Identifying those learners who are eligible and most likely to benefit from a supported internship is a key factor for success. Session five explores proven methods and approaches for successfully engaging and recruiting suitable learners. It also considers the role of parents/carers in the process.
6. Working with Employers and Creating Successful Job Matches
Effective working relationships with employers are also vital for successful supported internships. This session focuses on how to:
- identify suitable employers
- engage with employers and ‘sell’ the supported internship concept to them
- work with employers to deliver supported internships effectively
This session also covers the critical business of matching the right learner to the right employer and right job role.
7. Securing Positive Progression
This session covers the latter stages of a supported internship and looks at ways to convert placements into paid employment.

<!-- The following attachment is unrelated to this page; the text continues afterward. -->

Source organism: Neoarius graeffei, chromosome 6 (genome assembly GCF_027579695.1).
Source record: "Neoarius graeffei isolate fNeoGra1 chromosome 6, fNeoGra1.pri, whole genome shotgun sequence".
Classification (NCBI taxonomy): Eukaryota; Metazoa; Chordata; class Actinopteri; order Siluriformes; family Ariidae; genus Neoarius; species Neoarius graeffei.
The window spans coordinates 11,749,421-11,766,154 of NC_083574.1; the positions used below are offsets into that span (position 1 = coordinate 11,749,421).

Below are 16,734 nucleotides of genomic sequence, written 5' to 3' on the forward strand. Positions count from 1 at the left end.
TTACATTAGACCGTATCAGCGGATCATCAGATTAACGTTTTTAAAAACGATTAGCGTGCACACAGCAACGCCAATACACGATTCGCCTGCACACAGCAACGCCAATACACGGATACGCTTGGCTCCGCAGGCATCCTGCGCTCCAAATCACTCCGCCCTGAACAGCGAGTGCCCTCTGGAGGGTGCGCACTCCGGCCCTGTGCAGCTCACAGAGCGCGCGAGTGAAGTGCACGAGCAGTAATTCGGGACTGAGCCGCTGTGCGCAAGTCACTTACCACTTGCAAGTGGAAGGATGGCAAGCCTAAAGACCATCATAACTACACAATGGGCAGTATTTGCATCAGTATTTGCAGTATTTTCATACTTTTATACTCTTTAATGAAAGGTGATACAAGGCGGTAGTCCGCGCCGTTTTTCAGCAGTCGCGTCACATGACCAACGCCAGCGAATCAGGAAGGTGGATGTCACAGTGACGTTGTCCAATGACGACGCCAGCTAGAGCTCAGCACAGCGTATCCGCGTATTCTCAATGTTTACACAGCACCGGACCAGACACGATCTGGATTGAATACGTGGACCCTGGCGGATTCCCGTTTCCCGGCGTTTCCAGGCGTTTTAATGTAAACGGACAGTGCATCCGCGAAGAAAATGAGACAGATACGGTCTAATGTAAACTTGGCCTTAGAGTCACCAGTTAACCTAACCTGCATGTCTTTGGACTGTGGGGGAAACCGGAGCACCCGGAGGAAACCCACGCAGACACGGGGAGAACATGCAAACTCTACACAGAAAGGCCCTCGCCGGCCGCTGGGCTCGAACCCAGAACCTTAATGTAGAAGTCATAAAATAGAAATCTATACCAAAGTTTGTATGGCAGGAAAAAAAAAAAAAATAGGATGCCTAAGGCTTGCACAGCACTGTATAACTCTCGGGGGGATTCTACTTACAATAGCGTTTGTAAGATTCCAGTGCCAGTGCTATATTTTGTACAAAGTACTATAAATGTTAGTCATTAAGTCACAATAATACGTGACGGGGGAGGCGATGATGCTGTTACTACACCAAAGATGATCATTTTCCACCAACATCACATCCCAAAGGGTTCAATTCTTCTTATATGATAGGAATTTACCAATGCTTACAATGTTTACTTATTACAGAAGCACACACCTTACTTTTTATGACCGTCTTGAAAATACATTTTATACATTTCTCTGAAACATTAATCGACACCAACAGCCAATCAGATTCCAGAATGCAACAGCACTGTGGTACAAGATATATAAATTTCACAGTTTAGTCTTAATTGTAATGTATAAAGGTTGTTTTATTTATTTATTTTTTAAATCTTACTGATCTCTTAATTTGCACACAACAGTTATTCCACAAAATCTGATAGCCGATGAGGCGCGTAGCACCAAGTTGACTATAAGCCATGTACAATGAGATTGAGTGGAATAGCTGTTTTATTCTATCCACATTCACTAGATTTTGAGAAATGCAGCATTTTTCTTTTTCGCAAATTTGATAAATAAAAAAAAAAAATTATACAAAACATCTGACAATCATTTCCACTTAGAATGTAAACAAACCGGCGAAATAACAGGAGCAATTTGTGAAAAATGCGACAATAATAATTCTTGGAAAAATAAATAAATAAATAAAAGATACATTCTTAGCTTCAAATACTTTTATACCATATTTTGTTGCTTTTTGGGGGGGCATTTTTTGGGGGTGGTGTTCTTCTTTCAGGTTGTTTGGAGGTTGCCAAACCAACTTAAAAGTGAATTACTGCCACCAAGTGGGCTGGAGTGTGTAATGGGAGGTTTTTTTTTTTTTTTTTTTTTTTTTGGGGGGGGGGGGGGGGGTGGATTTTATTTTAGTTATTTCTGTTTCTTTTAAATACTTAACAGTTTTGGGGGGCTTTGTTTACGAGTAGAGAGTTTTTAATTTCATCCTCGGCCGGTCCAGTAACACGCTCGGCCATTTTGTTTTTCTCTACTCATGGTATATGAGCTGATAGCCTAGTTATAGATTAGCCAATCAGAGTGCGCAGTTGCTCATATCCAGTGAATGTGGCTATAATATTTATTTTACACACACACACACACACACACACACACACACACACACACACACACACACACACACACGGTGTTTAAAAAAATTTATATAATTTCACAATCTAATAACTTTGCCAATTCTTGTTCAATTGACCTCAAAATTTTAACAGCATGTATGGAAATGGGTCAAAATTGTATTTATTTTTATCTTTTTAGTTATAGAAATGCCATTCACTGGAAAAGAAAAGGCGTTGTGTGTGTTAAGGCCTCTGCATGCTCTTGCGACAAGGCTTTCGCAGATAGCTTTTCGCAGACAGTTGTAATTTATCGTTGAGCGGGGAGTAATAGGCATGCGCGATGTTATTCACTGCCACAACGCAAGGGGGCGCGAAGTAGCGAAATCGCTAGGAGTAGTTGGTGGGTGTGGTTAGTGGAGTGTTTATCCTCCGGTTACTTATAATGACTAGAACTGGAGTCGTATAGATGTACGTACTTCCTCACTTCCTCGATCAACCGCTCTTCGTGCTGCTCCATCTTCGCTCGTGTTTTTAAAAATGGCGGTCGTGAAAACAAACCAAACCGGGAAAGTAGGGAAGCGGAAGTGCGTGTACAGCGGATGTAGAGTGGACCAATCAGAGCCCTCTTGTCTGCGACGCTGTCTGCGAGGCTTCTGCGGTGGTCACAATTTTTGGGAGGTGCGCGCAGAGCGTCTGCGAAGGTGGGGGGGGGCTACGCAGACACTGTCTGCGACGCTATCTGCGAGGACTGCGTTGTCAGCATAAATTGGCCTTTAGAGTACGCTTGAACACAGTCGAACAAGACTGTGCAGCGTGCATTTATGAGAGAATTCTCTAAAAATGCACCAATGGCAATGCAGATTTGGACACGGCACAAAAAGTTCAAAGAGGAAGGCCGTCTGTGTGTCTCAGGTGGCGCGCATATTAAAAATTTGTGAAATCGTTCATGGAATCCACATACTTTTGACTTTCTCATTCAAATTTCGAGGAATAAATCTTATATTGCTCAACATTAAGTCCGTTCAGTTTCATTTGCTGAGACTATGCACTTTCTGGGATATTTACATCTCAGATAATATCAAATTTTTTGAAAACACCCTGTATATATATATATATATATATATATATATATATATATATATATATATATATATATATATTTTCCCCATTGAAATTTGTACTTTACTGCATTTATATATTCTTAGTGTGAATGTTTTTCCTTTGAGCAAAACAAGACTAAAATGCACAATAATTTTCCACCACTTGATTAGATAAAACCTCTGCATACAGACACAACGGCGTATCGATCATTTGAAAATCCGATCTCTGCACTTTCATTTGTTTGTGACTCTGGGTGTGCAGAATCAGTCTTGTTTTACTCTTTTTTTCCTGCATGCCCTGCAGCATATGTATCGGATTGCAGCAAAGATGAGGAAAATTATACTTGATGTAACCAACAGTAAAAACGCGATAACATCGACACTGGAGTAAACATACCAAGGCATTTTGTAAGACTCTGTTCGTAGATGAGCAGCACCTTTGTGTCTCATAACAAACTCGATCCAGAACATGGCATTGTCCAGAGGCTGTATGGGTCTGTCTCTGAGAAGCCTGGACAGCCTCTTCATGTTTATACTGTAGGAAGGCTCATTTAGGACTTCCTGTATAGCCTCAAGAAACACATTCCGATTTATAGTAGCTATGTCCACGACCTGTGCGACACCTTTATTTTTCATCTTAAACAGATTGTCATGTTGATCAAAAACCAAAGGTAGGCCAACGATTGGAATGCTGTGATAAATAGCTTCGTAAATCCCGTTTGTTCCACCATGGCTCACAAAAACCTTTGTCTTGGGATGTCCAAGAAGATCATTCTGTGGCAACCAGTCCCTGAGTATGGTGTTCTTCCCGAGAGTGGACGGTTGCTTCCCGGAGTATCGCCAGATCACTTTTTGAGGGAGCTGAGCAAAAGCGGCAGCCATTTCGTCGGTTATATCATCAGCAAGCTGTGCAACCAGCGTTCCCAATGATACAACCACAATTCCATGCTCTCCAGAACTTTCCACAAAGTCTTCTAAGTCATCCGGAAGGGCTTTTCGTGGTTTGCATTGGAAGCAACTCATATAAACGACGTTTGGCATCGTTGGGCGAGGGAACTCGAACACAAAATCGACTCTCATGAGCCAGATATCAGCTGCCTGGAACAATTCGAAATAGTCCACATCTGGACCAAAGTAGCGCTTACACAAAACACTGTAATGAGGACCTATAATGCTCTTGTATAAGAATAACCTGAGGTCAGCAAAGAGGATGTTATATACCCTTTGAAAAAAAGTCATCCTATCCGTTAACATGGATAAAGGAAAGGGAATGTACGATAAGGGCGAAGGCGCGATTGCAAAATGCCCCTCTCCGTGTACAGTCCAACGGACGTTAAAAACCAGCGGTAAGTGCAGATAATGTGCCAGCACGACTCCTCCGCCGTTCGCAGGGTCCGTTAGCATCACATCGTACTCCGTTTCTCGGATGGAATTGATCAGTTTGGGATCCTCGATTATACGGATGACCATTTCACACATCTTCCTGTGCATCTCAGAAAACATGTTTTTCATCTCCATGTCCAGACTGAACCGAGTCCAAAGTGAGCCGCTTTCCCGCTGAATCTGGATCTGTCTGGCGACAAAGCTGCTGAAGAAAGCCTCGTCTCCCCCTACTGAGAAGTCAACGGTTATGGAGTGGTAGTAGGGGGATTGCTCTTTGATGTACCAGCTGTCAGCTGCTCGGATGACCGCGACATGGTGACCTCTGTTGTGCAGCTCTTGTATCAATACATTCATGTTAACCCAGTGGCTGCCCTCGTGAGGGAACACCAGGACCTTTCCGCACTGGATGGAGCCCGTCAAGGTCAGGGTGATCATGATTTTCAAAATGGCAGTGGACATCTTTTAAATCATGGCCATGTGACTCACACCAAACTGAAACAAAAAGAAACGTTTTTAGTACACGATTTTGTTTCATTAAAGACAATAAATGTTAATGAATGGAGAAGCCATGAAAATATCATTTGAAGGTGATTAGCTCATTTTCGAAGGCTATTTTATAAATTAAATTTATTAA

It also covers effective practice in developing exit strategies for those who do not move directly into paid work, including referrals to other agencies, securing appropriate further learning or training and finding voluntary work.
8. Getting Started
In the final session, participants will be introduced to “Getting Started”, a checklist for delivering Supported Internships which has been designed to help providers plan and implement supported internships in their own setting. Electronic copies of this checklist will be supplied after the event to enable providers to build on the learning gained from the workshop. Participants will also have the opportunity to consider how to ‘sell’ the concept of supported internships to the key decision makers in their own setting.
Aims and Objectives
By attending this workshop, participants will be better placed to
- Define the main purposes, design features and benefits of supported internships
- Sell the supported internship concept to key decision-makers in their own setting
- Recruit and develop an appropriate staff team